Proposed Law to Repeal In-State Tuition Scheduled for Monday Hearing
Action is required! Senate Bill 1819, which would repeal in-state tuition for Texans without status, is going to be heard in the Senate before the Veterans Affairs & Military Installations Committee on Monday at 8:00 A.M.
This bill would take away the opportunities of students in our community to continue their education and further contribute to the Texas economy.
If you have benefited from in-state tuition as an immigrant student, or support the law because it is smart public policy, you need to tell your story.
You can support in-state tuition laws by testifying against SB 1819 in Austin.
The bill will be heard on:
COMMITTEE: Veteran Affairs & Military Installations-S/C Border Security
TIME & DATE: 8A.M., MONDAY, MARCH 30, 2015
PLACE: Texas Capitol, 1100 N. Congress Ave., Austin TX;
Room 2E.20 (Betty King Cmte. Rm.)
Public testimony will be limited to two minutes per person.
A group of students from Dallas will travel to Austin on Sunday for the Monday hearing.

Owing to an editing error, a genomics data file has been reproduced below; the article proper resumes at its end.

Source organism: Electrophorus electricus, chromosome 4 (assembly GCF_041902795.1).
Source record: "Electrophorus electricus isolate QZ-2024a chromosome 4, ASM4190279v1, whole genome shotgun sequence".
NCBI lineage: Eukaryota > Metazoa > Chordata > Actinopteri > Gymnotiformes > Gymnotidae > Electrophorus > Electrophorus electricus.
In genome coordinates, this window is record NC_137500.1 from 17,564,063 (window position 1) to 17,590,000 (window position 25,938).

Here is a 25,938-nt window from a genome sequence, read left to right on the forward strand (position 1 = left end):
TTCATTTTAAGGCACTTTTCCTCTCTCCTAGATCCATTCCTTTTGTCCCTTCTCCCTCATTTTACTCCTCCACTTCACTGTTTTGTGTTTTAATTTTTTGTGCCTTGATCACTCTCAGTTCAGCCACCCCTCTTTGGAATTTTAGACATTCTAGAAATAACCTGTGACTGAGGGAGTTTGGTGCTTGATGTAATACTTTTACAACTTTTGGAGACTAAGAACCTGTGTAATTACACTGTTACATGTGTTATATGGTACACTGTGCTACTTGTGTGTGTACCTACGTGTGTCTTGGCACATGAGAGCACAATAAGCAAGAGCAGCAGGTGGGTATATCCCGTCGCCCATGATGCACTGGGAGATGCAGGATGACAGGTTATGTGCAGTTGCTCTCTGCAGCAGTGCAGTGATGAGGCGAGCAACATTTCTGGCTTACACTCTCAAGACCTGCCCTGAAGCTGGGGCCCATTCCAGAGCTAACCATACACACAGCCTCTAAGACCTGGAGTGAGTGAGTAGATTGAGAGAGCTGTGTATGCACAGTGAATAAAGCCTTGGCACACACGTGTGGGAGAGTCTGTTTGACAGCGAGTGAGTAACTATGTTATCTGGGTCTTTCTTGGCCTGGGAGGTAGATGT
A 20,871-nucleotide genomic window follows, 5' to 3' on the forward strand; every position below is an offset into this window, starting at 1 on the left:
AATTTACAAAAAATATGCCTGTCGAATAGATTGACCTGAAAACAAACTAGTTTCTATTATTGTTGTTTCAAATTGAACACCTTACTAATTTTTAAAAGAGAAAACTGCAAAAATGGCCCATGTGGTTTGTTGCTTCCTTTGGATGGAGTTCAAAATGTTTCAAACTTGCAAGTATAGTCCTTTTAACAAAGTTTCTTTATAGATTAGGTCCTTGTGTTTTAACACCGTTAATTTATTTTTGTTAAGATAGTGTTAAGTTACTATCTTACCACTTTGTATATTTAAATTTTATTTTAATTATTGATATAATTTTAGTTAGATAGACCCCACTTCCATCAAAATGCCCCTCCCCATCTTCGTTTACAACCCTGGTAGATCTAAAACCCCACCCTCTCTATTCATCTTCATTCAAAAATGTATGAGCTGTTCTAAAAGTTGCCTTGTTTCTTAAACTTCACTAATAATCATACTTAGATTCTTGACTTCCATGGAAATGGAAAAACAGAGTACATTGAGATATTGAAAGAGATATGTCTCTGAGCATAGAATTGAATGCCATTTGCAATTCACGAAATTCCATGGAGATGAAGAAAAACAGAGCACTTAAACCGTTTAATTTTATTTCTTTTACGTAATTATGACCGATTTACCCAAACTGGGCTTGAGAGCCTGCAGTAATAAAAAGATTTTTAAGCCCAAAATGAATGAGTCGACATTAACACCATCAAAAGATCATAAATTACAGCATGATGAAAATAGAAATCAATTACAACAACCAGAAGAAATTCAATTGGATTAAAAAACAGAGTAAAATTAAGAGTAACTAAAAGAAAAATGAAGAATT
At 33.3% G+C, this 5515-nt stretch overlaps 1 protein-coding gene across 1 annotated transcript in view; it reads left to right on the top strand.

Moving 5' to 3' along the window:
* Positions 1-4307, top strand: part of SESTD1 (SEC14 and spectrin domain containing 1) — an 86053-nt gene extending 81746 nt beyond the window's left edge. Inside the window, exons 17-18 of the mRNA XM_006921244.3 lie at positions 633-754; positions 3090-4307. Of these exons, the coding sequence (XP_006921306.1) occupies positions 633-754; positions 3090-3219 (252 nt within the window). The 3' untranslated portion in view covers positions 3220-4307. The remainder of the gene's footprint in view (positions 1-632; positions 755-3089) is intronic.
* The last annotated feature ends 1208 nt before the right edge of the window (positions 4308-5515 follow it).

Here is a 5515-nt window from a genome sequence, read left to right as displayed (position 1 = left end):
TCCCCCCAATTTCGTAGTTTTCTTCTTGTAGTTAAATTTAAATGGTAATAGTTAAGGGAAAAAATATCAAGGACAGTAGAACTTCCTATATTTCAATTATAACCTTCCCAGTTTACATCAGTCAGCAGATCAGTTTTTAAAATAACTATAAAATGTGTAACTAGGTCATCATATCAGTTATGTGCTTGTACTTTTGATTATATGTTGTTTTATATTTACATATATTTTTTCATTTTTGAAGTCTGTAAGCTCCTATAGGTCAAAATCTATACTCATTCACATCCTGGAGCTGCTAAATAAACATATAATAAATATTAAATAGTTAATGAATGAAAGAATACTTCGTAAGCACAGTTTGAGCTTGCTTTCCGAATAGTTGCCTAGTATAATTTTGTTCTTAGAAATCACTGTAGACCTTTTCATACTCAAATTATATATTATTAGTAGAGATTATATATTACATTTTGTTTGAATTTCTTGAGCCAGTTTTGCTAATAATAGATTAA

If you are interested in attending the hearing, please contact
Ramiro Luna at (214) 497-2135.
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The strength of our Texas economy is based on an educated workforce. In 2001 the Texas Legislature adopted HB 1403, which allows Texas students who have been long-term residents of our state, to qualify for in-state tuition at Texas colleges and universities regardless of their immigration status.
Today, nearly 40% of all states now have adopted similar programs. The high success rate of the Texas plan has resulted in growth and economic benefits for our state.
In 2013, students enrolled in universities under HB 1403 paid $51.6 million in total tuition and fees. Not allowing students educated in Texas to complete a higher education would reduce their ability to be more productive, earn more, and pay more in taxes.
Less than 2% of students enrolled in Texas institutions of higher education qualify for in-state tuition under HB 1403 – the vast majority of which attend community colleges. Furthermore, these students were brought to the U.S. as children through no choice if their own. They’ve successfully overcome many challenges to graduate high school and want to complete their education to further contribute to the U.S. economy.